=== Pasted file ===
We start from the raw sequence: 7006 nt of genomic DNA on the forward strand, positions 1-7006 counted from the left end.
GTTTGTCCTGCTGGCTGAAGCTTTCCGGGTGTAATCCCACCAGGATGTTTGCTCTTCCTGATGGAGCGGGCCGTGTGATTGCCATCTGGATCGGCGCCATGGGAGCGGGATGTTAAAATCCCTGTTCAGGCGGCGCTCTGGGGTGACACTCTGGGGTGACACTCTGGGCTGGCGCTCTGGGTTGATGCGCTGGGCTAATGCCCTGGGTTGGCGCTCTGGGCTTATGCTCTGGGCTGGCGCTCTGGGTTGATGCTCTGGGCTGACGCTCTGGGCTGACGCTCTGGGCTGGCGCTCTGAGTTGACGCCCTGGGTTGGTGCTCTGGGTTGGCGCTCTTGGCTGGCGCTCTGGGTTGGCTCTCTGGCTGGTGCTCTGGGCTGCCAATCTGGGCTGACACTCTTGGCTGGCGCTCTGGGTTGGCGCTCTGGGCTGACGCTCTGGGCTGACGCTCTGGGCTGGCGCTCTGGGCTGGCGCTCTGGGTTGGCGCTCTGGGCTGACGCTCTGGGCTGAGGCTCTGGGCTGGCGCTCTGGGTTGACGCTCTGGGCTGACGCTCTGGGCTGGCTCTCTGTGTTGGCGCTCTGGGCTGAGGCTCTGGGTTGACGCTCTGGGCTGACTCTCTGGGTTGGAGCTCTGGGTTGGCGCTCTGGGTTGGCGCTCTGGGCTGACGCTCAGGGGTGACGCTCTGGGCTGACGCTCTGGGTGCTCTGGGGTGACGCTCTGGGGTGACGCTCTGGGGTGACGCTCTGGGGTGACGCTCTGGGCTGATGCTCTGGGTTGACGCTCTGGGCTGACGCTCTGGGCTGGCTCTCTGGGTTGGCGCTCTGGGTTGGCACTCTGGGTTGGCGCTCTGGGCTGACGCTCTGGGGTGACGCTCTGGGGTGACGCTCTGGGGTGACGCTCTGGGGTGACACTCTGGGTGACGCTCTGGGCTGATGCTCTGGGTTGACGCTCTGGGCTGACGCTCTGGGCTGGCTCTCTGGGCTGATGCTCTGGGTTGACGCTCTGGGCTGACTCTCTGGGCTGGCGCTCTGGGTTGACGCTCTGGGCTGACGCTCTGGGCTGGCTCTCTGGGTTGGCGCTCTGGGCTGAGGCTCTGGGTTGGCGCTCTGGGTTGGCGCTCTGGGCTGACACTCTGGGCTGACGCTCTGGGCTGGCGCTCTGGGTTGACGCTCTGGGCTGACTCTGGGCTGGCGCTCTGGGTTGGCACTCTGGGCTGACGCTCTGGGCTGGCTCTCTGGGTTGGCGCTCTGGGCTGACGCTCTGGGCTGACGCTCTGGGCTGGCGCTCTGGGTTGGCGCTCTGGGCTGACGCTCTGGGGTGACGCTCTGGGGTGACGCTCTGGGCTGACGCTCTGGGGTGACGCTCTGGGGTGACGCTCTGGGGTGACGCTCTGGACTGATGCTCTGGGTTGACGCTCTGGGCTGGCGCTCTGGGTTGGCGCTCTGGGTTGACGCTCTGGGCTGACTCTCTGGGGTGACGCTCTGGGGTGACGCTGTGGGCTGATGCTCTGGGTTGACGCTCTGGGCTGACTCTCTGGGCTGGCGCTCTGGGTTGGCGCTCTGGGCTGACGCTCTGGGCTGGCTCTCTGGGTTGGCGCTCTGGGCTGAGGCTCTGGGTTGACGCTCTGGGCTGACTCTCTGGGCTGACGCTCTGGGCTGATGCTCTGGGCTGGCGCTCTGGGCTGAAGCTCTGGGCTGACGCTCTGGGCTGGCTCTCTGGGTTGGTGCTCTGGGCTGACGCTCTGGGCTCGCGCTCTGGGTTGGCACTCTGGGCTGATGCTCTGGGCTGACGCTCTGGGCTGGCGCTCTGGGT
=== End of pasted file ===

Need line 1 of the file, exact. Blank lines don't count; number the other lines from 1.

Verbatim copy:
We start from the raw sequence: 7006 nt of genomic DNA on the forward strand, positions 1-7006 counted from the left end.